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Permanent Magnet

  A permanent magnet is a magnet that is permanent, in contrast to an electromagnet, which only behaves like a magnet when an electric current is flowing through it. Permanent magnets are made out of substances like magnetite (Fe3O4), the most magnetic naturally occurring mineral, or neodymium, a powerfully magnetic synthetic substance. The Earth itself is a huge permanent magnet, though its magnetic field is quite weak relative to its size. Humans have used the magnetic field of the Earth for navigation since the compass was invented in ancient China.
  Even the most powerful permanent magnet is not as strong as the stronger electromagnets, so their applications are limited, but they still have many uses. The most mundane would be use as refrigerator magnets, but magnets can be found everywhere, including your hard disk, ATM and credit cards, speakers and microphones, electric motors, and toys. Electric motors work through an interaction between an electromagnet and a permanent magnet.
  Every permanent magnet generates a magnetic field, just like any other magnet, which circulates around the magnet is a distinct pattern. The size of the magnetic field is related to the size of the magnet and its strength. The easiest way to view a magnetic field generated by a permanent magnet is to scatter iron filings around a bar magnet, which quickly orient themselves along the field lines.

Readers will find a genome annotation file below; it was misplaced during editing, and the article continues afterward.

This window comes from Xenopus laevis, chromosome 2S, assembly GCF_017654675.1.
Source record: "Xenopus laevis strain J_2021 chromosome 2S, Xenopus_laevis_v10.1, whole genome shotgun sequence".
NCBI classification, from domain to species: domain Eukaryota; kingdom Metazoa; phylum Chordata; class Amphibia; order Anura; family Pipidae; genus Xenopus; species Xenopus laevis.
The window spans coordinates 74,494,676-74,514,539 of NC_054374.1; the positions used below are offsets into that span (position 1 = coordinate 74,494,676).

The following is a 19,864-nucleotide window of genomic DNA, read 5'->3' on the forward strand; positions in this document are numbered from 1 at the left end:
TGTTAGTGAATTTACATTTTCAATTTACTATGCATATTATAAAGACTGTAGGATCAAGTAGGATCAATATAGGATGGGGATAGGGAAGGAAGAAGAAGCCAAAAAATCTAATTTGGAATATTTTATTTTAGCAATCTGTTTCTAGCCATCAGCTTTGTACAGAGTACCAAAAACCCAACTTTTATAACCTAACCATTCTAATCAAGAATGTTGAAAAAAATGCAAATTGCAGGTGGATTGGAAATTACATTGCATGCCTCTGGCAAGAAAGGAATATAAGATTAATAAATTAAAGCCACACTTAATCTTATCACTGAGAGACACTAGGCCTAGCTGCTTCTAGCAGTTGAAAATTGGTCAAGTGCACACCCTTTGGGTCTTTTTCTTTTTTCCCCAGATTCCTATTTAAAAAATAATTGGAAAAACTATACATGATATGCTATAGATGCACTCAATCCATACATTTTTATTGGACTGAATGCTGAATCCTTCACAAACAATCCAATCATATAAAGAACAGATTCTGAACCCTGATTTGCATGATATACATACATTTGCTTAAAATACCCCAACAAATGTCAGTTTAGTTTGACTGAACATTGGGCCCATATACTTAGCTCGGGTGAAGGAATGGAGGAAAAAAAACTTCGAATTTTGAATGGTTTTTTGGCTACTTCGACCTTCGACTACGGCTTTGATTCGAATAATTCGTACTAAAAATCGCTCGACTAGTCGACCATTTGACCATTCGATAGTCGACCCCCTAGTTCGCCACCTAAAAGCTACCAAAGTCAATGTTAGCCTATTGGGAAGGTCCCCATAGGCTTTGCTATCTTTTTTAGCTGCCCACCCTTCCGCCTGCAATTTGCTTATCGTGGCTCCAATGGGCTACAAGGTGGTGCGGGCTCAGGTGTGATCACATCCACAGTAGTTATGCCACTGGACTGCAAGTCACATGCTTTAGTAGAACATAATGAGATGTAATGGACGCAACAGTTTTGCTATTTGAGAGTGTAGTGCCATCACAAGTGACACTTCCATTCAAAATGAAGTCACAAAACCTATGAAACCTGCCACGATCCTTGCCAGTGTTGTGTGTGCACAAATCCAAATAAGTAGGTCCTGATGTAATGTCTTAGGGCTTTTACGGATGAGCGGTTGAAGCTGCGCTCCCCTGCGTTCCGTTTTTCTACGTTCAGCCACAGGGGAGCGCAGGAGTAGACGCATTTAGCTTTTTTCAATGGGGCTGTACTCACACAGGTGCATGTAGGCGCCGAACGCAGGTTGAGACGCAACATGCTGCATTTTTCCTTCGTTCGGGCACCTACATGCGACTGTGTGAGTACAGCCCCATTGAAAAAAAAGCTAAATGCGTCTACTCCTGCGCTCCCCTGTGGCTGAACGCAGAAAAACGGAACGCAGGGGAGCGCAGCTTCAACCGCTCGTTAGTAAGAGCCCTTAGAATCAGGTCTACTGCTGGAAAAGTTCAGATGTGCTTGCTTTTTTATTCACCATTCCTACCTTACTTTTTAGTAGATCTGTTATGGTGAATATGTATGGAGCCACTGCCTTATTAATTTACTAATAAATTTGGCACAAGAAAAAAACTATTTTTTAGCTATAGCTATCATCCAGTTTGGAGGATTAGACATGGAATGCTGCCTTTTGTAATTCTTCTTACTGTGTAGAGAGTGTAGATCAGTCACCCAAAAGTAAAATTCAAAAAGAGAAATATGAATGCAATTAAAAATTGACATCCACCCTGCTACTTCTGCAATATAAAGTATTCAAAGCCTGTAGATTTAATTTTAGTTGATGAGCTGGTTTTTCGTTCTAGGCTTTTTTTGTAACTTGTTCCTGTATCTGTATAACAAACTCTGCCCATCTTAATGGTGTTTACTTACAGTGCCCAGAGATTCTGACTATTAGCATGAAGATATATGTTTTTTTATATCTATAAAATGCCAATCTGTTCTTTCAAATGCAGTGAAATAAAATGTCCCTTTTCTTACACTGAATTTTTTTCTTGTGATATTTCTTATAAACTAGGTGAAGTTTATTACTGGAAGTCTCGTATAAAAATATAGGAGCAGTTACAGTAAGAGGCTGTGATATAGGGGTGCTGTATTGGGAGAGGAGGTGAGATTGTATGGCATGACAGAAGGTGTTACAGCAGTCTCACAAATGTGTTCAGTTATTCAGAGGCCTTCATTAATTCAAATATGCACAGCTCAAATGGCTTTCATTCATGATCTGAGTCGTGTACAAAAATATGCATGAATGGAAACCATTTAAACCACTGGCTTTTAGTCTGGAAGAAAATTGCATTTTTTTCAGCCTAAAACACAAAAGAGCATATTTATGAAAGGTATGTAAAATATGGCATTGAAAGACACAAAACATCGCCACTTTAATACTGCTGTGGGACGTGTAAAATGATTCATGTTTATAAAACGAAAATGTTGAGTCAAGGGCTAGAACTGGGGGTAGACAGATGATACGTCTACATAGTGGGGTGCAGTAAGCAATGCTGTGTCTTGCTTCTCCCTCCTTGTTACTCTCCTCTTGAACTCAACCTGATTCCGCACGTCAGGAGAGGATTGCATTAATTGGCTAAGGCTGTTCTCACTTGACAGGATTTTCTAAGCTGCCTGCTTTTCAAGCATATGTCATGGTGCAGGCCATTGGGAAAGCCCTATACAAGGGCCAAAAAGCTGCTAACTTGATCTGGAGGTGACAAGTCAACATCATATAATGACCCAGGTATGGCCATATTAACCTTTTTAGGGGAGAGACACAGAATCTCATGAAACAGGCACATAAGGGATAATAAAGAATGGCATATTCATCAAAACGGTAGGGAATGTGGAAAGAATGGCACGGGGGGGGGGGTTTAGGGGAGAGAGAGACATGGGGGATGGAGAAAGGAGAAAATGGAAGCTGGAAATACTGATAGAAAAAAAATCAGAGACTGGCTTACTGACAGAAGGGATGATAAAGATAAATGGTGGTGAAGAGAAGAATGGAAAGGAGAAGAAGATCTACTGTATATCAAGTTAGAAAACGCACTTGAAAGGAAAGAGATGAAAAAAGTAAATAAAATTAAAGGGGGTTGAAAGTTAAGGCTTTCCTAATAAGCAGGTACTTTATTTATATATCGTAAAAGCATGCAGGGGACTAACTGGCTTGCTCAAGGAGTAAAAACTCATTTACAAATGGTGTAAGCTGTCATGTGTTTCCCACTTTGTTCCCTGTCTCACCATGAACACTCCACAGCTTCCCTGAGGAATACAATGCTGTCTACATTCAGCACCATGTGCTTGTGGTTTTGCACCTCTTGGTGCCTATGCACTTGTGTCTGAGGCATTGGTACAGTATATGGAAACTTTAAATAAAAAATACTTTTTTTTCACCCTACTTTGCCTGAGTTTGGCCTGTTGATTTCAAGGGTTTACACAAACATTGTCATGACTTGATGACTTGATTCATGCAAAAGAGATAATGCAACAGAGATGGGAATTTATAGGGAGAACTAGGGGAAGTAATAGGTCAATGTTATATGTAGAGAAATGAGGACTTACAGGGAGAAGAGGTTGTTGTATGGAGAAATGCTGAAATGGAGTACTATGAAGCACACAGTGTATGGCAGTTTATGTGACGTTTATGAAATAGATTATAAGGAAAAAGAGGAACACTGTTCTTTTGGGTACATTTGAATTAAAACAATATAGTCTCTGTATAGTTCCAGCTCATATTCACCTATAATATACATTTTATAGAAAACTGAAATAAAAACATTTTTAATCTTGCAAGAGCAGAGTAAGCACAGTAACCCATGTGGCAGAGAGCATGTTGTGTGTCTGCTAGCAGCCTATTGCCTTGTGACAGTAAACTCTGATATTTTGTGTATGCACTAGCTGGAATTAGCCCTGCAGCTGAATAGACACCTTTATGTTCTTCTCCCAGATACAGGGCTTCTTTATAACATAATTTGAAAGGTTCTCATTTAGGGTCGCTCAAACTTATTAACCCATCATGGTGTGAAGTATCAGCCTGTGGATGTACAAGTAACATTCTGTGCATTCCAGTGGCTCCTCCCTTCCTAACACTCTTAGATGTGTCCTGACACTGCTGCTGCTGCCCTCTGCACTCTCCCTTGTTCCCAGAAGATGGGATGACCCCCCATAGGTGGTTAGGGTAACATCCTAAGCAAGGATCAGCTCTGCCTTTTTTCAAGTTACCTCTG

Every permanent magnet has two poles, named north and south, though they could have just as easily been called A and B. Similar poles repel while opposite poles attract. It takes a lot of effort to hold repelling poles of a magnet together, while it takes effort to remove attracting poles. The most powerful magnets attract so hard that they can cause injuries by pinching skin between them.
  For thousands of years, permanent magnets were the only magnets that humans had. The electromagnet was only invented in 1823. Before that, magnets were mostly novelties. Using an electromagnet, it is possible to induce a current in any ferromagnetic materials, such as an iron paperclip. The effect quickly fades, however.
  Permanent magnets can be a nuisance by threatening to erase data from ATM cards or computer hard drives. A common way of erasing data from a computer hard drive and making sure it is irrecoverable is to run a magnet over it. Otherwise, "deleted" files actually remain on a computer, just hidden. This is because it is more work to have the computer actually delete the data. Rather, the data is designated as a sector of the hard drive that can be written over without concern.

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